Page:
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The Embarrassing Mario Games That Ended Up On Philips CD-I

Once upon a time, Nintendo made a major mistake that it wants you to forget about: the Philips CD-i. The CD-i was the result of a botched partnership between Nintendo and Philips that gave consumers the most expensive video game console ever. Nintendo ultimately wasn't involved when the system released, so why would the company behind Mario and Zelda have cared that Philips launched one of the most overpriced video game consoles in history

The deal left Nintendo incapable of protecting some of its IPs from a disastrous fate. While Mario has appeared in many weird games that you probably never knew existed, the famous plumber starred in one game that Nintendo wants everyone to forget. And if the CD-i hadn't been a complete and total failure, Mario would have been in yet another awful game that would later become a cult classic. These are the embarrassing Mario games that ended up on the Philips CD-i.

Nice of the Princess to invite us over for a picnic, eh Luigi?

Hotel Mario is a game that will go down in history for its unforgettably bad cutscenes. As embarrassing as Hotel Mario may have been, Nintendo wasn't completely removed from the process.

In an interview with Game Informer, Hotel Mario's executive producer Stephen Radosh explained that he wasn't able to do anything without the IP holder's approval, which means the game responsible for unforgettable lines like "All toasters toast toast" earned Nintendo's blessing. Even so, Radosh didn't receive any input from Mario's creator, Shigeru Miyamoto.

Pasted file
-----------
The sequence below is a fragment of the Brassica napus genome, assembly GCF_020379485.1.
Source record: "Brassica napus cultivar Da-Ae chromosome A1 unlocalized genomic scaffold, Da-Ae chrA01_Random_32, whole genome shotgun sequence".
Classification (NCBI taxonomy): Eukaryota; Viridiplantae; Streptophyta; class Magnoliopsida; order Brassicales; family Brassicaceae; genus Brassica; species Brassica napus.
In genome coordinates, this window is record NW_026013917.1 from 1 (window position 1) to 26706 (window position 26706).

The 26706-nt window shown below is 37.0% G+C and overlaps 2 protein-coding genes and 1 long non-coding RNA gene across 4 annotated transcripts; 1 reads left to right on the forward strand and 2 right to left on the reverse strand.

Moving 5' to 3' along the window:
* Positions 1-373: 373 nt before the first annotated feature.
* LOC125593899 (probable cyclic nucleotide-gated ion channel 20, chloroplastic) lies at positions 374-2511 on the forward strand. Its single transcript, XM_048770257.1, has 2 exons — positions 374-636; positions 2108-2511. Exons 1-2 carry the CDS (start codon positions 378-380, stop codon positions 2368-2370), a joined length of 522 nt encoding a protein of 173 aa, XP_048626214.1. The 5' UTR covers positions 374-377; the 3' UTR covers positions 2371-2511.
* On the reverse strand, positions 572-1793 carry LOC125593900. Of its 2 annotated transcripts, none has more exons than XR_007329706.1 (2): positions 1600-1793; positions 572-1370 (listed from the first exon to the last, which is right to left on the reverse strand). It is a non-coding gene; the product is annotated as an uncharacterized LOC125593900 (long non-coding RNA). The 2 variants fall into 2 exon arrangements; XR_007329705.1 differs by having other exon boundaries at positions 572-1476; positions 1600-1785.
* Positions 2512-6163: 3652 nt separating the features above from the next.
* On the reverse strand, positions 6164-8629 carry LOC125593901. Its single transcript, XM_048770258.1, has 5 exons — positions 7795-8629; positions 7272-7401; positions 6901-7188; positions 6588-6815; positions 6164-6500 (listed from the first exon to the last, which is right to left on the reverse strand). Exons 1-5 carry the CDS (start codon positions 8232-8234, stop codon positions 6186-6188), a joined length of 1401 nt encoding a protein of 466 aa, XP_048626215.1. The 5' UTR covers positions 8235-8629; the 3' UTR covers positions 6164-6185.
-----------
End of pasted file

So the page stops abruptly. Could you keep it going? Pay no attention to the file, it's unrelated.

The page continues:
This title is nothing like a traditional Mario game. Instead of his standard fare of hopping on platforms, Goombas, and Koopas, Mario is tasked with the ever-so-pressing job of squashing Goombas and closing every door in the hotel. Oddly enough, Nintendo loved the concept and greenlit it immediately.

Though Hotel Mario may not be the highlight of the series, Radosh put a lot of effort into the project, even creating a Mario Bible to guide the development process. While the game was a moderate success considering the platform, nothing could have saved the failing CD-i, which fizzled before another Mario title was released.

A Super Mario World sequel on the CD-i? What a wacky idea

Many gamers likely view Super Mario World as a masterpiece. As such, it would seem rather brazen for a third-party team to attempt a sequel. Yet, in an alternate universe, there's a Super Mario World sequel for the Philips CD-i known as Super Mario's Wacky Worlds. Fortunately for Mario fans who exist in our timeline, the CD-i bombed before it could happen.

Initially, the plan was to simply bring some Super Nintendo games to the CD-i. Instead, Novalogic, the team behind the project, wanted to take a stab at designing its own sequel to Super Mario World. What made this particular title interesting was the fact that Mario traveled through real settings and monuments, creating highly distinct and unique areas within each world. The developers made a sincere effort to capture the feel of a Mario game by carrying out some intense research. It paid off because the Nintendo executives were pleased with what they saw. 

The CD-i's inevitable demise put a swift end to Super Mario's Wacky Worlds. Had it been released, could it possibly have been good enough to enter the ranks of classic Mario games?